Spot The Differences In These Iconic Photos!
The Smooch Heard Round The World
This photo is widely considered to be one of the most romantic images of all time. The jaunty hat. The ardent dip. It’s the PDA we can all get behind . . .
But according to the book The Kissing Sailor, when 22-year-old sailor George Mendosa grabbed a comely nurse in Times Square on V-J day, he was drunk as a skunk. He was also on a first date with another woman. The date — 20-year-old Rita Petry — watched from the sidelines as George smooched a stranger to celebrate the end of the Second World War. Instead of her.
Rita married him anyway but noted, “George has never kissed me like that.”
A Grate-ing Romance
The Marilyn-Joe romance was legendary — they eloped in a fit of passion — but complicated. Actually, messy might be the better word. At the time, Joe Dimaggio — who had just retired from one of the greatest careers in baseball — was an even bigger star than sloe-eyed Monroe.
While some of their marriage details are sweet, if creepy (Marilyn asked Joe to put flowers on her grave every week if she died first, and when the time came, he did), other aspects of their relationship weren’t so peachy. Joe was an old-fashioned bloke 12 years her senior who wanted Marilyn to give up her acting career and her high-profile paparazzi-fettered life. He’s also alleged to have hit her, according to Joe and Marilyn: Legends of Love.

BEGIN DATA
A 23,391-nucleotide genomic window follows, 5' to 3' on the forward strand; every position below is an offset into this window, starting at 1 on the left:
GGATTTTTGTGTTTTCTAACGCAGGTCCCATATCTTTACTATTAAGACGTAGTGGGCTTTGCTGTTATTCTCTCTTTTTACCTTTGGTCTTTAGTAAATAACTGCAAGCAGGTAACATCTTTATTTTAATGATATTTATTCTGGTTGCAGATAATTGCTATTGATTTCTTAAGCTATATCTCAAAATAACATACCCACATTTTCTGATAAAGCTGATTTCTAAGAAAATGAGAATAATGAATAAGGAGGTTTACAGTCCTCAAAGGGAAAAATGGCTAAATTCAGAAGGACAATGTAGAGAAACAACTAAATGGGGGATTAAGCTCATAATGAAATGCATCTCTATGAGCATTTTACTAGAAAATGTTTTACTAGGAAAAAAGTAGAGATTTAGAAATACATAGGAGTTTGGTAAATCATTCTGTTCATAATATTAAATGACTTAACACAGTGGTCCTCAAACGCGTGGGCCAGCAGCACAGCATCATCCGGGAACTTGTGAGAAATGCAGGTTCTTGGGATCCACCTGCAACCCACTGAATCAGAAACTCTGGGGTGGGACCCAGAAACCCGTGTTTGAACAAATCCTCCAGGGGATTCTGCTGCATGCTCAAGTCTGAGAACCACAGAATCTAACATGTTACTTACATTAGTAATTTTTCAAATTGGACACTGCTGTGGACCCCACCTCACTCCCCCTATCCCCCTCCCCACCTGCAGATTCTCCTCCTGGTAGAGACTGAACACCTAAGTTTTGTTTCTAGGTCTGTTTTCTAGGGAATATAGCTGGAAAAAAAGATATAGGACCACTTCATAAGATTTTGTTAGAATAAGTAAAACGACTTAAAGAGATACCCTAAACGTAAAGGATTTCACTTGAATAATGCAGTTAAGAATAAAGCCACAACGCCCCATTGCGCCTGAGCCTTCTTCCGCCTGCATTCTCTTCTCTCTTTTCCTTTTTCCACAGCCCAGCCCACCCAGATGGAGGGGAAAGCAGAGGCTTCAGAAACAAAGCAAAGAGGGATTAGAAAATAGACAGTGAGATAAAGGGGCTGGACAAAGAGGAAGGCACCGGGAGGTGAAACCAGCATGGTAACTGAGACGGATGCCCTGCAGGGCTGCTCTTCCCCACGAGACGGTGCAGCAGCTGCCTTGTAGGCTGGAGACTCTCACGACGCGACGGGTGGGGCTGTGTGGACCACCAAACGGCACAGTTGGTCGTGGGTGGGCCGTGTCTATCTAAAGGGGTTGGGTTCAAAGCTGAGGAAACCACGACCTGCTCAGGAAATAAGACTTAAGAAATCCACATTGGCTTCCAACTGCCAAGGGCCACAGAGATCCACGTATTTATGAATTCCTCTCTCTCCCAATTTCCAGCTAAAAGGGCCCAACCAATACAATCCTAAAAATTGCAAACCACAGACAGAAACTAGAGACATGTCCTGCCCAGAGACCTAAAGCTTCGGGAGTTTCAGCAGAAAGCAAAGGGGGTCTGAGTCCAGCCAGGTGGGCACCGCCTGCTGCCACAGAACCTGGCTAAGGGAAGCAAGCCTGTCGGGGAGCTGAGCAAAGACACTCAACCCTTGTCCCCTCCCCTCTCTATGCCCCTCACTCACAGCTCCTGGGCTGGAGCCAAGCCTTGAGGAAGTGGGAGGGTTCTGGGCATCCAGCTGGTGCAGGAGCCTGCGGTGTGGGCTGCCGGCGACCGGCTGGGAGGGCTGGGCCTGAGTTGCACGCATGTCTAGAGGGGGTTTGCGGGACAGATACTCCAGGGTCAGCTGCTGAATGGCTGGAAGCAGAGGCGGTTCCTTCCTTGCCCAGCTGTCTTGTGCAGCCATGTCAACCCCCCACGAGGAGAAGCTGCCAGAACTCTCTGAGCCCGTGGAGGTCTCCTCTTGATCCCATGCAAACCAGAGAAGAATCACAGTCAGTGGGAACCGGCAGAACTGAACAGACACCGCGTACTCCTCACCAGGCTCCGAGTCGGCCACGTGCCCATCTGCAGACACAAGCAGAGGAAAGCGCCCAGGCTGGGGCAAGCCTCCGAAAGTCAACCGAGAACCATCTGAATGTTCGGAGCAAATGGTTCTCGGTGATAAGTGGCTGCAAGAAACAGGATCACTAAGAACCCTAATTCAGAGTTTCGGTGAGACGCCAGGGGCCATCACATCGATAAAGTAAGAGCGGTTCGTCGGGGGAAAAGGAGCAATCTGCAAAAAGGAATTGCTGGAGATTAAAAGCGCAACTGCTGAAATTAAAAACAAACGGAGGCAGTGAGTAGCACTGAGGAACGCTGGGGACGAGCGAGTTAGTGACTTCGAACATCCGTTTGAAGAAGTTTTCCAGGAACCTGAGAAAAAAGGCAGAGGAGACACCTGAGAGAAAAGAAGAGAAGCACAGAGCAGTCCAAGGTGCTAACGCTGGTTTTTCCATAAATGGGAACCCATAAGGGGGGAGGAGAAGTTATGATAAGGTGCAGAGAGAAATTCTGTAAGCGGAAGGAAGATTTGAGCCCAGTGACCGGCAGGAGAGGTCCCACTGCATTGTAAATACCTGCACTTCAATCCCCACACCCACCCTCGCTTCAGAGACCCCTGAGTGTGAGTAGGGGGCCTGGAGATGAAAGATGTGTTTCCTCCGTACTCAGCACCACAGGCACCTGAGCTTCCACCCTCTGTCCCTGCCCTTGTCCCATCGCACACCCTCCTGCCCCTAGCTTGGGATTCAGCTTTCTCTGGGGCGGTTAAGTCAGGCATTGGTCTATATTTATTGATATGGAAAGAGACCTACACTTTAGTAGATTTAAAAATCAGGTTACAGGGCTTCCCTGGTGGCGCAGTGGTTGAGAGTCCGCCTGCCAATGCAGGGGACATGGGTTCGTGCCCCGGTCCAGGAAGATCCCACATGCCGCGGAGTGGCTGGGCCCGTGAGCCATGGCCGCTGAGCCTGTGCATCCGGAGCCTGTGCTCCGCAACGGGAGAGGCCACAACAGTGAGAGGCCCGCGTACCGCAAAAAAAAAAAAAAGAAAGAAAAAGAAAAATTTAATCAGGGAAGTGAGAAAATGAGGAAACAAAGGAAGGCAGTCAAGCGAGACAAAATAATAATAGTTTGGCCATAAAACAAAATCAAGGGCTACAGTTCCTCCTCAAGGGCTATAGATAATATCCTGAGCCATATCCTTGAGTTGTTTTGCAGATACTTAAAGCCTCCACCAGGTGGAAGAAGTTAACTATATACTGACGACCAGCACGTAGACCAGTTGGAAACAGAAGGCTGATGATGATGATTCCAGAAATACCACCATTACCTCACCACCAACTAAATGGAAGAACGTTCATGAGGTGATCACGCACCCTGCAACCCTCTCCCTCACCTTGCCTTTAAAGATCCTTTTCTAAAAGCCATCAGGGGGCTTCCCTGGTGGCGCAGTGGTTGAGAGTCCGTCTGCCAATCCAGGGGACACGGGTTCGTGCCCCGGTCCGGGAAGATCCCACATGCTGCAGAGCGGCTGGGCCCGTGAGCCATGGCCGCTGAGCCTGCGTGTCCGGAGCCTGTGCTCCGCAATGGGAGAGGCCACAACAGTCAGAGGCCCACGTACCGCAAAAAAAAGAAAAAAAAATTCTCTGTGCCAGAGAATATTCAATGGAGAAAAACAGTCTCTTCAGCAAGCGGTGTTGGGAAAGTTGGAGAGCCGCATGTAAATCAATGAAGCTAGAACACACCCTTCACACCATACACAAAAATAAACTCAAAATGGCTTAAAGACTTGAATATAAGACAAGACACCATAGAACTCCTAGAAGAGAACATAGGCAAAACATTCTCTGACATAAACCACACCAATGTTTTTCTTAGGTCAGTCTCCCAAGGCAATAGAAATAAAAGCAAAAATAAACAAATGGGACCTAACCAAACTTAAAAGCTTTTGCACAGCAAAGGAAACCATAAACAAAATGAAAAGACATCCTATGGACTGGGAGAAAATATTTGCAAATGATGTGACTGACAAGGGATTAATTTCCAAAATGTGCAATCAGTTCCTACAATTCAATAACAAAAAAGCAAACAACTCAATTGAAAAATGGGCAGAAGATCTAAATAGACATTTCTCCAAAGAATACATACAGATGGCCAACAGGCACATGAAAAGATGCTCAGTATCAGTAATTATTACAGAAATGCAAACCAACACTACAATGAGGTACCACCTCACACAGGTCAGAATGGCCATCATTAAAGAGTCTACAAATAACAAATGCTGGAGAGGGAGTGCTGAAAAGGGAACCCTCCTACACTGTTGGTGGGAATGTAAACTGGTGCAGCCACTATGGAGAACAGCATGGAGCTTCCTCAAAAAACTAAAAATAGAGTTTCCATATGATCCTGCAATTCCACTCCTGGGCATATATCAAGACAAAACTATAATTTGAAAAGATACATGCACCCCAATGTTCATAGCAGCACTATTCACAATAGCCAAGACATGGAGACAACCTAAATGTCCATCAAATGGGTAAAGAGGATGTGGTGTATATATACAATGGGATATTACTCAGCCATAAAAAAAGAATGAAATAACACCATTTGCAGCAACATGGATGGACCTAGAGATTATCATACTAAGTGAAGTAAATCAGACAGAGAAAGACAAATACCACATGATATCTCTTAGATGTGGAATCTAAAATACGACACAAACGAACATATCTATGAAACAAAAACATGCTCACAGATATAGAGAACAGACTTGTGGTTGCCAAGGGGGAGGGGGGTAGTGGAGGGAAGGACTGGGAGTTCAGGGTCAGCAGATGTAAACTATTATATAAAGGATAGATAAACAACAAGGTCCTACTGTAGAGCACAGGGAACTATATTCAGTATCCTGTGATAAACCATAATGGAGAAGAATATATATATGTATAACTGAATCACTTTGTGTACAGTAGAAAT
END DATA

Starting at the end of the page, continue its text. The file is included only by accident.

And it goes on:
Oh. And when he saw her skirt billow up at the photo shoot for the film Some Like it Hot, he was enraged by the impropriety. Their 9-month marriage ended shortly after.
Power to the Playbunnies
Renowned feminist, activist, and shit-kicker Gloria Steinem actually worked as a Playboy Bunny — she famously wrote about it in a two-part series for Show Magazine called “A Bunny’s Tale.” The series appeared in 1963, the same year The Feminine Mystique (penned by Betty Friedan) was published. Steinem exposed the vulnerability of women who worked for Hefner while the Second Wave of feminism took the world by screw-the-male-gaze storm.
iSleep With the Fishes
According to a former Apple employee, when Steve Jobs saw the first iPod prototype, he thought it was too damn big. When his engineers told him making it more diminutive was simply impossible, Jobs strode over and dropped the entire thing into a fish tank. When bubbles floated to the top, he said, “Those are air bubbles. That means there’s space in there. Make it smaller.”